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Infraglomerular Epithelial Reflux as a Postmortem Phenomenon in the Kidneys of Dog and Rat

Mullink, J.W.M.A., Feron, V. J.
death, dogs, epithelial cells, epithelium, ischemia, kidneys, laboratory animals, necropsy, pathogenesis, rats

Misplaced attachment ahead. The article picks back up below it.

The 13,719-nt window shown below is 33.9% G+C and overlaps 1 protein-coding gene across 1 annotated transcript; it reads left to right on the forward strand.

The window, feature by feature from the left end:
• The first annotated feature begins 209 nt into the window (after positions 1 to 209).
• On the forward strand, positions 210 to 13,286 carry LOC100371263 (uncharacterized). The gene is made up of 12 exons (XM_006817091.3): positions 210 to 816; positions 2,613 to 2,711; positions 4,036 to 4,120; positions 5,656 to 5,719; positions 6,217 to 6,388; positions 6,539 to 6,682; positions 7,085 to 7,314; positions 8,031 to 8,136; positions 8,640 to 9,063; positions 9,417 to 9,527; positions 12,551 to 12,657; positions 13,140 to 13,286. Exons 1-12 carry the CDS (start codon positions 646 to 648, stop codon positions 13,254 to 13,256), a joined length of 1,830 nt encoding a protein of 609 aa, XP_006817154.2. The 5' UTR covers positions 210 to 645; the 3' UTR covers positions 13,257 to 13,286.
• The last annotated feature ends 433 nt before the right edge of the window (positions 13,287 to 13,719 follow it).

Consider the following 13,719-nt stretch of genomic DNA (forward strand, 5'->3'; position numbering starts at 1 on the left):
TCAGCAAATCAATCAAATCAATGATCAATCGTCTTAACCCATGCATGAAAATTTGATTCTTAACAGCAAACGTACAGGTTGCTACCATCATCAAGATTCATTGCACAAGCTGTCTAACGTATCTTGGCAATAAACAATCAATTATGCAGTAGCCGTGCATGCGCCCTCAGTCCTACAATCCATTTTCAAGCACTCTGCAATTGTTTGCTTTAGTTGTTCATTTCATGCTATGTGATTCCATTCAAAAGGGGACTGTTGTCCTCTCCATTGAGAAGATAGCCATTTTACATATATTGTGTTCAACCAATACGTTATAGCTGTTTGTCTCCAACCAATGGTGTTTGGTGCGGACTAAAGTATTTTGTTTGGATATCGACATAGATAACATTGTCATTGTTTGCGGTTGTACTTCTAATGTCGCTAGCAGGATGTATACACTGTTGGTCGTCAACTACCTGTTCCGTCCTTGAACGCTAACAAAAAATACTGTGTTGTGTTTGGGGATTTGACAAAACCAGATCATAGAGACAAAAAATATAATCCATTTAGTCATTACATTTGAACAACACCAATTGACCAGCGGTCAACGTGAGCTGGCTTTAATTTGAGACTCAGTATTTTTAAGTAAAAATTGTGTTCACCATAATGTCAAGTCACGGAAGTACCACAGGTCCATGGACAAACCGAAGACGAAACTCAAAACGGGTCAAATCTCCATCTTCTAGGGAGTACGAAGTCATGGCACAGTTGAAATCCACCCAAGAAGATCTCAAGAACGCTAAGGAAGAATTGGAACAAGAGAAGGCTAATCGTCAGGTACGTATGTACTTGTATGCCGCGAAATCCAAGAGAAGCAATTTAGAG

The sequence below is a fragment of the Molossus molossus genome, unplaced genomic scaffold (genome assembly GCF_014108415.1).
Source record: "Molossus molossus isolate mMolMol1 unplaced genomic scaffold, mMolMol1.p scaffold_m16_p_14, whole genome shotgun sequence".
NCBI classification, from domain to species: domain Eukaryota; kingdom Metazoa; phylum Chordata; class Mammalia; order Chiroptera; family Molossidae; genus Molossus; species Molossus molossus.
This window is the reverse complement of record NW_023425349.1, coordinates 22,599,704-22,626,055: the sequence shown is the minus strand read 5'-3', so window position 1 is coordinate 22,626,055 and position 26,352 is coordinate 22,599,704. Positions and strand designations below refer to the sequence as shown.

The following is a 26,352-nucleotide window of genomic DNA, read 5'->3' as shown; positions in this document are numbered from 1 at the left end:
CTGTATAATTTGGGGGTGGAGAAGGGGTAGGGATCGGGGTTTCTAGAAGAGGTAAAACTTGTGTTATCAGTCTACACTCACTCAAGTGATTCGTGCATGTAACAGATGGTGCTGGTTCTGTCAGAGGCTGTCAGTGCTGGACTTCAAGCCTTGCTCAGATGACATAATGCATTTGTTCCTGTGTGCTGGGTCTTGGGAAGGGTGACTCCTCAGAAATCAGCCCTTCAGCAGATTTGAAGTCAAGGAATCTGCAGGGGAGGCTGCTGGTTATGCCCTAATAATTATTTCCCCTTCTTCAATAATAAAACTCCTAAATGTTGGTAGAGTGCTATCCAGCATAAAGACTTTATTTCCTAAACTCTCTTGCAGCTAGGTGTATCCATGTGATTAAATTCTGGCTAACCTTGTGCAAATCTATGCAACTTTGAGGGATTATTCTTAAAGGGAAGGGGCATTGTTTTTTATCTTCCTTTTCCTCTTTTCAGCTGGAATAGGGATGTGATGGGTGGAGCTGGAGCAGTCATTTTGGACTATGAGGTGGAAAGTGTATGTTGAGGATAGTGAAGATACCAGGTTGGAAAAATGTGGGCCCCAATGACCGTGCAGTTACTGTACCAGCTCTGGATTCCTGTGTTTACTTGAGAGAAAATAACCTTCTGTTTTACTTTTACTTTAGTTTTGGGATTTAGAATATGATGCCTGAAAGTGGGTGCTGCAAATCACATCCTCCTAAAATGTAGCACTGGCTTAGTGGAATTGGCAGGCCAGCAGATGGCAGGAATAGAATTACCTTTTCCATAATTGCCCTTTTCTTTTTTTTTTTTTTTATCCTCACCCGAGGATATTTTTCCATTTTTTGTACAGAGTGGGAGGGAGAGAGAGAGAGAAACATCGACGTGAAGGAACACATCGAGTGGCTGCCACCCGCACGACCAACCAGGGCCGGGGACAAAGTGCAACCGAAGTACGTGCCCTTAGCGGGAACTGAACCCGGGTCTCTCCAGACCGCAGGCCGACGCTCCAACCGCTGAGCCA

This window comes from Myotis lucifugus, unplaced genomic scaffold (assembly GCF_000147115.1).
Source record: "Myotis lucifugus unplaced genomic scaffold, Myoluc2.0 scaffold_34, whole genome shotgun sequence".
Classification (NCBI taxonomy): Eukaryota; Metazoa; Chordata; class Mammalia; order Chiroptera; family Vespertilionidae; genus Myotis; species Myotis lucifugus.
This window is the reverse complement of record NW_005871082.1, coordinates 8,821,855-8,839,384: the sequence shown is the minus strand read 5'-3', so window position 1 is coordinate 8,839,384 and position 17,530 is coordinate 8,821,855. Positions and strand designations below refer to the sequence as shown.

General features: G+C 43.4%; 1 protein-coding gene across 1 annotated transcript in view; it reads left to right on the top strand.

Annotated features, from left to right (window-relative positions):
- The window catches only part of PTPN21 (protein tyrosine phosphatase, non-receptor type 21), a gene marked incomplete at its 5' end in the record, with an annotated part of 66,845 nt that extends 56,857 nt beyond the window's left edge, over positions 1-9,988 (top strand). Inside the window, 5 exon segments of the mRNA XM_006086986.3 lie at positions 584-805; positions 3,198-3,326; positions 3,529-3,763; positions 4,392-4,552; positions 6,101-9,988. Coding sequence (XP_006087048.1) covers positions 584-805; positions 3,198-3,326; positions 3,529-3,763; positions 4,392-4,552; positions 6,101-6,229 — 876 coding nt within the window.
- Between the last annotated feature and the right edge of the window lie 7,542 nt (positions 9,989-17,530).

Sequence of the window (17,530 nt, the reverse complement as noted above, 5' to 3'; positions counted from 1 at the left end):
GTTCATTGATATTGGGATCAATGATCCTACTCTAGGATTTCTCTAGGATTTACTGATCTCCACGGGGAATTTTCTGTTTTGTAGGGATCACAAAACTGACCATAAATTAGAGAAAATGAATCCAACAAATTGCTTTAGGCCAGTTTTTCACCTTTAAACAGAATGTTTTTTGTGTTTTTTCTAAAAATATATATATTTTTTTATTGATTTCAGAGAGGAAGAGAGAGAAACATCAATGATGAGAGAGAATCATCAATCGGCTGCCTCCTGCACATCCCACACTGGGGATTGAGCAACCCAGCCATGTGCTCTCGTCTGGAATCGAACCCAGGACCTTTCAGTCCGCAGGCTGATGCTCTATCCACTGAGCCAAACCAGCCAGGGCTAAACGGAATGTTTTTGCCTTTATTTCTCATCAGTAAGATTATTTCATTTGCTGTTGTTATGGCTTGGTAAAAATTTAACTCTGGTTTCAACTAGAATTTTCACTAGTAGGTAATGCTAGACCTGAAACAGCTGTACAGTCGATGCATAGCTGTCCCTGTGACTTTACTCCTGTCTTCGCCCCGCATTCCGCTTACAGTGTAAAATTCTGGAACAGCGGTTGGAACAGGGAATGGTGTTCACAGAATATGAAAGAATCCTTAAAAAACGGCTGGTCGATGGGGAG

The significance of postmortem renal changes for the pathogenesis of infraglomerular epithelial reflux (IER) was examined in a number of experiments with kidneys of the dog and rat. The reflux can develop after death in both species. Intravital circumstances (e.g., ischemia) may stimulate the postmortem development of IER. The development of IER was accompanied by swelling of tubular epithelial cells and could be provoked by palpation at autopsy. The type of fixative can also influence the degree of the phenomenon, which was more pronounced in ethanol-fixed than in formalin-fixed kidney. IER has to be considered primarily a postmortem phenomenon and a correct evaluation of IER is only possible if the postmortem treatment of the kidney be exactly known and, in appropriate investigations, has been very well standardized for control and experimental animals.